In 1894, Sidney Webb stated that a trade union "is a continuous association of wage earners for the purpose of maintaining or improving the conditions of their employment”. This is spot on – some things don’t change in 117 years. However, it seems that the roles of trade unions are now being blurred. Who are the unions protecting or helping? Are they helping? Finally, are the trade unions doing more good than bad?
In essence, the power of a trade union lies within its collective bargaining. It’s the workers getting together with one powerful voice to achieve a common goal. Most often, this bargaining is effected by a scary 6 letter word; strike. We know all about those! South African strike season. Season. Where else around the world can we look to find a time of the year devoted to striking? Yup, no-where. Are these strikes warranted? Are the strikes fair? Should we be having these strikes at all?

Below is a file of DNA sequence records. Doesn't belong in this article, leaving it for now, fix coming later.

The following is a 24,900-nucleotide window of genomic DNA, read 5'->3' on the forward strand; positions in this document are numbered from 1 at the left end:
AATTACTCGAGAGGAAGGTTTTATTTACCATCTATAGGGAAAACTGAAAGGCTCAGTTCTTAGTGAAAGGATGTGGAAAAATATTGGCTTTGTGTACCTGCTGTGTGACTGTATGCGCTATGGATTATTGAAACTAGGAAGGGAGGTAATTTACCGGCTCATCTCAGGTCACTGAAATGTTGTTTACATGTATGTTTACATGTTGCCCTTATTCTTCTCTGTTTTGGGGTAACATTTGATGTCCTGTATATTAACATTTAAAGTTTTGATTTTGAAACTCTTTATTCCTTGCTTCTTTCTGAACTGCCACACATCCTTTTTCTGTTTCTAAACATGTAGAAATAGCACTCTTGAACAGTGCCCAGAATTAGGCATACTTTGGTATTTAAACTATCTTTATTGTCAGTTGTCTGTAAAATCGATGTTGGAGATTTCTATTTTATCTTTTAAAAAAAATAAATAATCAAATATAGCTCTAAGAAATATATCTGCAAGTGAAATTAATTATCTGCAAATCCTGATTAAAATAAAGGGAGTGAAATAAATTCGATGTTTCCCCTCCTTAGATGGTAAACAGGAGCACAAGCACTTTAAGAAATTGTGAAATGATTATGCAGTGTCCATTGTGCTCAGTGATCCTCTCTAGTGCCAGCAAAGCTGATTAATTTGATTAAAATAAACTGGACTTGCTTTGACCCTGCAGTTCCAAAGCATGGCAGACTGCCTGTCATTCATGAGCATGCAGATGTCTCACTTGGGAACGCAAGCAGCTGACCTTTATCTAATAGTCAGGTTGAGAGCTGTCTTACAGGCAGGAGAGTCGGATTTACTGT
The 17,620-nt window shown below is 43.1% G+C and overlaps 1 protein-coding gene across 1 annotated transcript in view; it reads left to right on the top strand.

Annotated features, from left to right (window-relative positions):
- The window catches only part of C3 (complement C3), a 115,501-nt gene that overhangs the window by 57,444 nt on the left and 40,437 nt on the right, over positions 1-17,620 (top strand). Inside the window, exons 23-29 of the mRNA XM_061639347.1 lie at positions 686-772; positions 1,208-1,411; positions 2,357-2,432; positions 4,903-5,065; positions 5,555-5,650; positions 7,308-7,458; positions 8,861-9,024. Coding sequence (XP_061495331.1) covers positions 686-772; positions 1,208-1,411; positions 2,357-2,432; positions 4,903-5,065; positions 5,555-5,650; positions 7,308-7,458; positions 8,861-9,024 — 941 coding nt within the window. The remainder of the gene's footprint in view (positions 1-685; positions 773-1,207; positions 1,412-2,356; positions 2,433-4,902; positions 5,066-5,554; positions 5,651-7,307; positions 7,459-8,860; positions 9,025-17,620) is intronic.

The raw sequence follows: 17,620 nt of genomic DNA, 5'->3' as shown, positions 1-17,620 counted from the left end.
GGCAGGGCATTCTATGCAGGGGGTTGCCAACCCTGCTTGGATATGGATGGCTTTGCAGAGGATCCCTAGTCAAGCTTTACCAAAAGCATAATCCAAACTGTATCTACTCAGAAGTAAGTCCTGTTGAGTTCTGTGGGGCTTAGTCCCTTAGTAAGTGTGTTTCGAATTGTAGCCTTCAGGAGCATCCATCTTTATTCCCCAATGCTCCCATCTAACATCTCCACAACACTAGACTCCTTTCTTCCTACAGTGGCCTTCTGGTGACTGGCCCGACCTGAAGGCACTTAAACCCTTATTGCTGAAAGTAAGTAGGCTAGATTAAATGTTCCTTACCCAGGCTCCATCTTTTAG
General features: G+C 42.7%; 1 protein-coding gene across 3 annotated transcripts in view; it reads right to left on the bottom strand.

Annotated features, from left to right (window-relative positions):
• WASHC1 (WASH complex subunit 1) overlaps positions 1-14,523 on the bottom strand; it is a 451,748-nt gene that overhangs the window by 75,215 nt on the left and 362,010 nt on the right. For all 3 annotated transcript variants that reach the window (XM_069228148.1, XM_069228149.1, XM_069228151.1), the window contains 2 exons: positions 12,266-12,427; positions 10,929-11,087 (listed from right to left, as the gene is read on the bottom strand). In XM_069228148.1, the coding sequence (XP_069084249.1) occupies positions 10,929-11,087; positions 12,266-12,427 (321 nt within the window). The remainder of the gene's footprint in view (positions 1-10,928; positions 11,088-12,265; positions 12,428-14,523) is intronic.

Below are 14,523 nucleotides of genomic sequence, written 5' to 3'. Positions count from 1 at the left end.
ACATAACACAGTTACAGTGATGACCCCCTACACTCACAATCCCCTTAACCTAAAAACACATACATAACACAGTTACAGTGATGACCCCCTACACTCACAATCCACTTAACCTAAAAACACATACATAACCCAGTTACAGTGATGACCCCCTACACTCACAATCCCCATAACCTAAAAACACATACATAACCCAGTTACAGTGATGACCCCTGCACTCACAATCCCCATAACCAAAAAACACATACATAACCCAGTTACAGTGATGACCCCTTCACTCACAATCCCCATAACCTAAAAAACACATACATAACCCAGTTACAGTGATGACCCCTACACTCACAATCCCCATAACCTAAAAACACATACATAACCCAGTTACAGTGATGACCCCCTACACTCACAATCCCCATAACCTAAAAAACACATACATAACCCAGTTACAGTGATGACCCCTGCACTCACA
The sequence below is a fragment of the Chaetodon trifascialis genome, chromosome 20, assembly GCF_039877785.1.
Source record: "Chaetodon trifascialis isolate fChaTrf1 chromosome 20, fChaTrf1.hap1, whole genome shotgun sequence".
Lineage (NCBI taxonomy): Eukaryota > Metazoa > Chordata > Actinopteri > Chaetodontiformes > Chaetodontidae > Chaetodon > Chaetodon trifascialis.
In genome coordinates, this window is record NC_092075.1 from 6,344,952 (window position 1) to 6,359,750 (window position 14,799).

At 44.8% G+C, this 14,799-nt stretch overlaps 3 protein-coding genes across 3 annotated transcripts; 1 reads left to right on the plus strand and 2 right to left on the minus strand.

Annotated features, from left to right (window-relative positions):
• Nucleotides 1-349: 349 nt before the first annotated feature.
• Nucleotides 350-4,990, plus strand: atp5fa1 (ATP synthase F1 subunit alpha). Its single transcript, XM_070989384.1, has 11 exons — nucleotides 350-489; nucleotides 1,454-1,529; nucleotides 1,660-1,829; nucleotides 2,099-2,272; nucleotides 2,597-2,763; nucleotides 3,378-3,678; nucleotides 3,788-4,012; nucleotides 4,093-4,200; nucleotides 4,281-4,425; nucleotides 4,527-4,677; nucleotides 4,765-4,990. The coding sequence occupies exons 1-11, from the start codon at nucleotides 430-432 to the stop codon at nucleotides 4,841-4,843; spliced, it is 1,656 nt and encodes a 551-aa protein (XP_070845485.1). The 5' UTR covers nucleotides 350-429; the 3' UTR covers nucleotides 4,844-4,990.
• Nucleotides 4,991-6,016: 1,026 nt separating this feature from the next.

Being able to strike is a human right. I don’t think anyone contends the theoretical value of a strike but there are many other factors to consider. But first, a history lesson and a look at why striking is indeed your right.